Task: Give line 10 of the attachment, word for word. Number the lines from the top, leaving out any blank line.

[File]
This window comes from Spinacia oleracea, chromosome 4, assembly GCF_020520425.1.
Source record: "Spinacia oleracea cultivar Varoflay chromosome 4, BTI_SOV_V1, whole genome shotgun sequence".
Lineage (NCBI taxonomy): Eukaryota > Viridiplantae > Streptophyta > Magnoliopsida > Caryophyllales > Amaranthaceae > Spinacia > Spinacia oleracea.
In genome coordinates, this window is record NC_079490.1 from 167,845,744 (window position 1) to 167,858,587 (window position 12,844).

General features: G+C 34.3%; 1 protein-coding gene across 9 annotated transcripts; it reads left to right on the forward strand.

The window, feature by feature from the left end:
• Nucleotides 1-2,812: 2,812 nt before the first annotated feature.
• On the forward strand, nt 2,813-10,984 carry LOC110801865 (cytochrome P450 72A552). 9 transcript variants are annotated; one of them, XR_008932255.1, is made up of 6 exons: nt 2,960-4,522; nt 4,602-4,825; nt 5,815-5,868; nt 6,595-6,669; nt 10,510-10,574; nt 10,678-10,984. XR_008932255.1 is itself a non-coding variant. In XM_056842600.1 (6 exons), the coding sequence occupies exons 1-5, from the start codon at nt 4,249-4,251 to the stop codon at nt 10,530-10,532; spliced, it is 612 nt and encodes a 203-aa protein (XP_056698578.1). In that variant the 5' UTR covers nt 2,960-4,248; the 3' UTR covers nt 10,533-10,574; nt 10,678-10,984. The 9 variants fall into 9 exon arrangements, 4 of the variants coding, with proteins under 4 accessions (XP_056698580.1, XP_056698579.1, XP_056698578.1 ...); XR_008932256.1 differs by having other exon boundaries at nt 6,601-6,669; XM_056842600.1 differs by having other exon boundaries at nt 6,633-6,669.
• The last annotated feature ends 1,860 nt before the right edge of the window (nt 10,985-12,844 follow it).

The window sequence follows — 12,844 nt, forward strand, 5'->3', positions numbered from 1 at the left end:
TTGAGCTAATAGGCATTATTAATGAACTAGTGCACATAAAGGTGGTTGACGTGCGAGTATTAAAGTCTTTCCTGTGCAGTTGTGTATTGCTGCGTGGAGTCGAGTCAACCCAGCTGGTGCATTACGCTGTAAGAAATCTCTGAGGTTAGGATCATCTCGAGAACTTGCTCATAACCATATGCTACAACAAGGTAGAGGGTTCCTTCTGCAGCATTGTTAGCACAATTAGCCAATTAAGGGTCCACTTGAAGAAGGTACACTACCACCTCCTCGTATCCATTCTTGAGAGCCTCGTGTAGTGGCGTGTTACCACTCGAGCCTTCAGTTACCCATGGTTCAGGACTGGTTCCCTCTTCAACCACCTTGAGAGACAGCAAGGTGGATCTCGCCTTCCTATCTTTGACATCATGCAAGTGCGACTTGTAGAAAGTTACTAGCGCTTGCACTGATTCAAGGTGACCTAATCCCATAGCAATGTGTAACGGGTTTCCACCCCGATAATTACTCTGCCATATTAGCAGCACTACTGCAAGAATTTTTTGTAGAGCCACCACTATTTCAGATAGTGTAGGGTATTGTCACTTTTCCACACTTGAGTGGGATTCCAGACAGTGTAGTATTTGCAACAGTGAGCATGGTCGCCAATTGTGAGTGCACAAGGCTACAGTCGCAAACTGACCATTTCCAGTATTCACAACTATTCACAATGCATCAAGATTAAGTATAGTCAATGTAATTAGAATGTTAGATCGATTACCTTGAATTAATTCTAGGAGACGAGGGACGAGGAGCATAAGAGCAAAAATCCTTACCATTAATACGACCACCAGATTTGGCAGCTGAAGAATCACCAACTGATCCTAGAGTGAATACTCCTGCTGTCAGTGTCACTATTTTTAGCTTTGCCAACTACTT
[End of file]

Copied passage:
The window sequence follows — 12,844 nt, forward strand, 5'->3', positions numbered from 1 at the left end: